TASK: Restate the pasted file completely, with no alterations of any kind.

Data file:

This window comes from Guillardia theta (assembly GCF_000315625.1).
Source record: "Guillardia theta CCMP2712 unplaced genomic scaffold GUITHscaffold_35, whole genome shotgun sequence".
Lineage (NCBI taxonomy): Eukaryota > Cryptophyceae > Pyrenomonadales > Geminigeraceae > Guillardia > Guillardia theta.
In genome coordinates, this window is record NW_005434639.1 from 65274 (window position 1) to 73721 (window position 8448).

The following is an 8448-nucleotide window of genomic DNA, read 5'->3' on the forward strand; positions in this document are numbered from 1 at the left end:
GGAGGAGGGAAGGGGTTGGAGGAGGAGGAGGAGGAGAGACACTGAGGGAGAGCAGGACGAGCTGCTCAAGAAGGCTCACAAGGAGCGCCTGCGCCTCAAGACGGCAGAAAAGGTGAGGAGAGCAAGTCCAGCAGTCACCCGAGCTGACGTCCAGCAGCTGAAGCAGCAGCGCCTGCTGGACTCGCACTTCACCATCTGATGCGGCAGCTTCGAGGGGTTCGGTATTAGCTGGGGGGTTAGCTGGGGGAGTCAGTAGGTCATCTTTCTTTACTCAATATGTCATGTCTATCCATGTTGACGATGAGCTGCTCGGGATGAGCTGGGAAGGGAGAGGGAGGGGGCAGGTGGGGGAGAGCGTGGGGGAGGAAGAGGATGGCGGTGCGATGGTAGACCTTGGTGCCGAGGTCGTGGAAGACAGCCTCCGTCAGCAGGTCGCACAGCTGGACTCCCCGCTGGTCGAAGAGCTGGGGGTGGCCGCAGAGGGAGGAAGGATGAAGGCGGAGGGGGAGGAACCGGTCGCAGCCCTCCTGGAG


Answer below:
This window comes from Guillardia theta (assembly GCF_000315625.1).
Source record: "Guillardia theta CCMP2712 unplaced genomic scaffold GUITHscaffold_35, whole genome shotgun sequence".
Lineage (NCBI taxonomy): Eukaryota > Cryptophyceae > Pyrenomonadales > Geminigeraceae > Guillardia > Guillardia theta.
In genome coordinates, this window is record NW_005434639.1 from 65274 (window position 1) to 73721 (window position 8448).

The following is an 8448-nucleotide window of genomic DNA, read 5'->3' on the forward strand; positions in this document are numbered from 1 at the left end:
GGAGGAGGGAAGGGGTTGGAGGAGGAGGAGGAGGAGAGACACTGAGGGAGAGCAGGACGAGCTGCTCAAGAAGGCTCACAAGGAGCGCCTGCGCCTCAAGACGGCAGAAAAGGTGAGGAGAGCAAGTCCAGCAGTCACCCGAGCTGACGTCCAGCAGCTGAAGCAGCAGCGCCTGCTGGACTCGCACTTCACCATCTGATGCGGCAGCTTCGAGGGGTTCGGTATTAGCTGGGGGGTTAGCTGGGGGAGTCAGTAGGTCATCTTTCTTTACTCAATATGTCATGTCTATCCATGTTGACGATGAGCTGCTCGGGATGAGCTGGGAAGGGAGAGGGAGGGGGCAGGTGGGGGAGAGCGTGGGGGAGGAAGAGGATGGCGGTGCGATGGTAGACCTTGGTGCCGAGGTCGTGGAAGACAGCCTCCGTCAGCAGGTCGCACAGCTGGACTCCCCGCTGGTCGAAGAGCTGGGGGTGGCCGCAGAGGGAGGAAGGATGAAGGCGGAGGGGGAGGAACCGGTCGCAGCCCTCCTGGAG